Tasmanian devils (Sarcophilus harrisii) are on the verge of extinction due to a transmissible cancer, devil facial tumour disease (DFTD).
This tumour is an allograft that is transmitted between individuals without immune recognition of the tumour cells. The mechanism to explain this lack of immune recognition and acceptance is not well understood. It has been hypothesized that lack of genetic diversity at the Major Histocompatibility Complex (MHC) allowed the tumour cells to grow in genetically similar hosts without evoking an immune response to alloantigens.
We conducted mixed lymphocyte reactions and skin grafts to measure functional MHC diversity in the Tasmanian devil population. The limited MHC diversity was sufficient to produce measurable mixed lymphocyte reactions.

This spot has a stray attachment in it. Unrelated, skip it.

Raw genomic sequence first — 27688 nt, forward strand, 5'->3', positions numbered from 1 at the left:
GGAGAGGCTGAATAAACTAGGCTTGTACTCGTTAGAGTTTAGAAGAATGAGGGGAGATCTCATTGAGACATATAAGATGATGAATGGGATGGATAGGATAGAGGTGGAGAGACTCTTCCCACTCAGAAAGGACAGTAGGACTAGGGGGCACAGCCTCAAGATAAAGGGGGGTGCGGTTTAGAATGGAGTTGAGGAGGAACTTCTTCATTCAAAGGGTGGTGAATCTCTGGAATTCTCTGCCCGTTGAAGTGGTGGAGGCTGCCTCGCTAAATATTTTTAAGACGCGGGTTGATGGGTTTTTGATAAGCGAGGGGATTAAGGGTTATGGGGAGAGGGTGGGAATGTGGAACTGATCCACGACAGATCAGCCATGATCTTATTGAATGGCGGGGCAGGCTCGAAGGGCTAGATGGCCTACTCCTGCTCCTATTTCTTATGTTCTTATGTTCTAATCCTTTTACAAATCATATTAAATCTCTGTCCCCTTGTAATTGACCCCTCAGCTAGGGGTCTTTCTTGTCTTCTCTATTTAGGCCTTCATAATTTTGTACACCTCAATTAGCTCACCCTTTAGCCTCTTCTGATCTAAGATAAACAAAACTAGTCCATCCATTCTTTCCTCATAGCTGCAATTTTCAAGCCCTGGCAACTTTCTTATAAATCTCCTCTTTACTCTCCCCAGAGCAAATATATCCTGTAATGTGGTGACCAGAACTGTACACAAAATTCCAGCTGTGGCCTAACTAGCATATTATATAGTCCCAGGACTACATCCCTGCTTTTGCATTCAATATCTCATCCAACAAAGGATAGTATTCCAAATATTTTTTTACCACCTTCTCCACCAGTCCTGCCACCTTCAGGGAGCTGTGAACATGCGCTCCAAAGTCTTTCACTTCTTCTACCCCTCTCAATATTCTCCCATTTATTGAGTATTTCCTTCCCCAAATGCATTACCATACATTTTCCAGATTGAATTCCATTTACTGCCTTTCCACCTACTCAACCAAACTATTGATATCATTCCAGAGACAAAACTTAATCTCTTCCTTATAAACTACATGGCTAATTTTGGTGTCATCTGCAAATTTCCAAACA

There was a wide range of responses, from low or no reaction to relatively strong responses. The highest responses occurred when lymphocytes from devils from the east of Tasmania were mixed with lymphocytes from devils from the west of Tasmania.
All of the five successful skin allografts were rejected within 14 days after surgery, even though little or no MHC I and II mismatches were found.
Extensive T-cell infiltration characterized the immune rejection. We conclude that Tasmanian devils are capable of allogeneic rejection.
Consequently, a lack of functional allorecognition mechanisms in the devil population does not explain the transmission of a contagious cancer.
The study is from the Menzies Research Institute Tasmania, University of Tasmania, Tasmania, Australia.
Kreiss A, Cheng Y, Kimble F, et al. PLoS One 2011; 6(7):e22402.